In a way, it’s a good thing Myriam Klink and Jad Khalifeh released such a video because they might let the country have a discussion about the kind of music and art that we deserve. By refusing “goal,” we send a message that such garbage has no place on our airwaves. So let’s refuse it massively, but more importantly, let’s be civil about the way we reject it.

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11 thoughts on “Myriam Klink & Jad Khalife’s “Goal:” A New Low In Lebanese Cultural Trash… But It Shouldn’t Be Censored

  1. Myriam Klink’s song is really tame compared to a Nicki Minaj’s or Beyonce’s song.

    In “Partition”, Beyonce sings about giving her man a blowjob and how he ejaculated on her dress.
    Most Lebanese people who are currently bashing Myriam would gladly dance to Beyonce without batting an eye.

    Now I’m not saying Myriam’s video isn’t tacky, but I defend her right to be vulgar. As someone equipped with a remote control, it doesn’t bother me.
    Also, I have to thank her for showing the Lebanese as they really are, a mysoginist and sexually repressed society who don’t mind being robbed by the political class but go up in arms when a beautiful woman sings sexual innuendos.

    Reply
  2. I actually found it quite amusing (in a ‘ma abyakhon’ sort of way) and agree with the double standards highlighted by Notyouraverageliberal.
    My only gripe is the constant infantilisation of what’s perceived as sexiness. The clothes, decor, even their voices make it seem like a song for kids and though that’s been happening since wawa, I honestly don’t get the appeal. Why can’t they just make an awful ‘sexy’ song without turning it into a kids song?

    Reply
  3. My problem is with the presence of an innocent child in the middle of their sexual games. They are free to do whatever the hell they want with their bodies or to release whatever this is, but why include a child in something that is obviously not appropriate for kids? What kind of message does this send to children? And where are this child’s parents/(how) did they even consent to this?

    Reply
  4. I just laughed, I find it funny, not my style of music but funny non the less, the only thing I did not like is having a little girl in the video other than that I’m fie with it, who wants to watch it, go ahead and who doesn’t, well don’t. It should not be censored, what should be censored and the law should go after is the bunch of crooks that rule that land. If a society wants to claim morality than start rejecting dirty politicians and corrupt religious leaders.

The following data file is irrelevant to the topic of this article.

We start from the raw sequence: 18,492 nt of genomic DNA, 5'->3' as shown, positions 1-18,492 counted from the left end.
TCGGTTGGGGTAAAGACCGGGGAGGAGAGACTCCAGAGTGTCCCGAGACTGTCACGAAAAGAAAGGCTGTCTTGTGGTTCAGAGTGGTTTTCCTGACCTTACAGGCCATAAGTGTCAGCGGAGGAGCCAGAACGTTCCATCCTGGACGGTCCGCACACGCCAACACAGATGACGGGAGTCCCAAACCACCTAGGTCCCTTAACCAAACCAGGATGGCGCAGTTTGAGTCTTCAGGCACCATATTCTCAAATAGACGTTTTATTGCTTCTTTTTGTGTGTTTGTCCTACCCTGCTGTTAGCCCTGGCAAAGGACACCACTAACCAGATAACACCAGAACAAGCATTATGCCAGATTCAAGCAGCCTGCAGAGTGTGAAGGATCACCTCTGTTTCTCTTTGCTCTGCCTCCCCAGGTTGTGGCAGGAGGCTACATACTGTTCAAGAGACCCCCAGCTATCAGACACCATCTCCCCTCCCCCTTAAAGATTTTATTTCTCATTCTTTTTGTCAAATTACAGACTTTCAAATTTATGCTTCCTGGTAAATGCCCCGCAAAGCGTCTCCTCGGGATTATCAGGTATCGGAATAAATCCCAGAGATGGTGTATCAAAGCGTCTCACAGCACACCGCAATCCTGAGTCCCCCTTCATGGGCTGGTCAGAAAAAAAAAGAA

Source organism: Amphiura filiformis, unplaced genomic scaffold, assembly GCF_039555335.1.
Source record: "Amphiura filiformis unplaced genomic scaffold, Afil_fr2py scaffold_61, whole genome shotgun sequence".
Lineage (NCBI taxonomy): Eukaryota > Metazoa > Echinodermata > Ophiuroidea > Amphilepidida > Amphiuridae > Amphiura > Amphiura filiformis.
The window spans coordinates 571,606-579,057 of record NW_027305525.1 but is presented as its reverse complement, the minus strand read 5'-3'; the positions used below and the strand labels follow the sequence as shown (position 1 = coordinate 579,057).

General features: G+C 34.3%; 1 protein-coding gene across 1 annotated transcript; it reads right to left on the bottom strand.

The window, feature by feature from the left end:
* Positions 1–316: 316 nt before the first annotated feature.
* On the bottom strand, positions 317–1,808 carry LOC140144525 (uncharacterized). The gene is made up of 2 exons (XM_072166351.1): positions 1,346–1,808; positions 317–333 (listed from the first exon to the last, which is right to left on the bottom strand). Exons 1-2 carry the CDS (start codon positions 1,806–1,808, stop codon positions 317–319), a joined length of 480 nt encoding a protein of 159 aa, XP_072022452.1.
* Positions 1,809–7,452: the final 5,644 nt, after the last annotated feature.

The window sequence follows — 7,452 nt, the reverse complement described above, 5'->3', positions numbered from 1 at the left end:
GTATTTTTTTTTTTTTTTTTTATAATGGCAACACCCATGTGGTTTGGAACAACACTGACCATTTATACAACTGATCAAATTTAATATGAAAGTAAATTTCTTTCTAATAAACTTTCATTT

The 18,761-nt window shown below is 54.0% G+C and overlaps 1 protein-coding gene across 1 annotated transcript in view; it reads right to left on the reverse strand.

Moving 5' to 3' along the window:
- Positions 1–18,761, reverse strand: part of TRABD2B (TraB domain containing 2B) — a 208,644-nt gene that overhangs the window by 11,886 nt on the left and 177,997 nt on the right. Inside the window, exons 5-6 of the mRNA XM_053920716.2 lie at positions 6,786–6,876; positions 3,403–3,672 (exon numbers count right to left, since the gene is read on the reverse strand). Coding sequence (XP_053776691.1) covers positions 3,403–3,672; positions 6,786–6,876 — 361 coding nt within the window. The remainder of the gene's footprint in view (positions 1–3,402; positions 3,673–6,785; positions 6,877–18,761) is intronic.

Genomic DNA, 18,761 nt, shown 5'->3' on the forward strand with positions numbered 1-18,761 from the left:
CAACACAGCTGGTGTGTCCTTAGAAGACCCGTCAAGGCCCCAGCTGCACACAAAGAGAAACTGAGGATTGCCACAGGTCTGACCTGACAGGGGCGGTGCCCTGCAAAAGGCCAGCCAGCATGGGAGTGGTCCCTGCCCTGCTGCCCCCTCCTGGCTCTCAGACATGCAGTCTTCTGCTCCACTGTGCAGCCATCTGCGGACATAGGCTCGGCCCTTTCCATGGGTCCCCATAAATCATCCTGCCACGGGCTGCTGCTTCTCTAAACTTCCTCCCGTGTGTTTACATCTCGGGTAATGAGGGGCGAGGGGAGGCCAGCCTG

Reply
  5. Pingback: Myriam Klink and That Other Dude Were NOT Behind The Infamous Music Video | Stupid Toast

  6. We all listen to English songs that talks about sex and dance to it in parties , weddings etc. .I don’t think anything is the matter with their song as Arabs I think you guys who r against it is just a hypocrite. . I’m sure 200% you enjoyed it and at least each one of us has heard it 2 times the least so far . Enjoy life and leave people alone .

    Reply
  7. Pingback: Ibrahim Maalouf’s Sexual Misconduct With A 14 Year Old Girl Should Outrage Us More Than Myriam Klink’s Song | A Separate State of Mind | A Blog by Elie Fares

  8. Pingback: Lebanese Parliament Is Going To Extend Its Term A 3rd Time. We Last Voted In 2009. It’s 2017. Bass Hek. | A Separate State of Mind | A Blog by Elie Fares

  9. This is why no Arabs respect Lebanese. I am Jordanian Canadian for a matter of fact, and I really despise Lebanese culture for the very main message you are putting out in this article: sexual liberation does not progress our society but degrade it. The west is filled with degeneracy and lack of moral and values, and sex becoming as easy as a handshake is one of the main problems for its cultural downfall. Stop preaching sexual liberation and women wearing less clothes as a sign of human advancement.

    Reply
    • I’m curious why as an Arab and Jordanian Canadian who obviously doesn’t “respect Lebanese” and “despise[s] Lebanese culture”, I’m curious why you would bother visit, read, and then comment on a blog post written by and owned by a Lebanese person about a Lebanese topic?
      This is completely putting aside whether or not I agree with or disagree with the actually content of your comment…yea, just wondering.

      Reply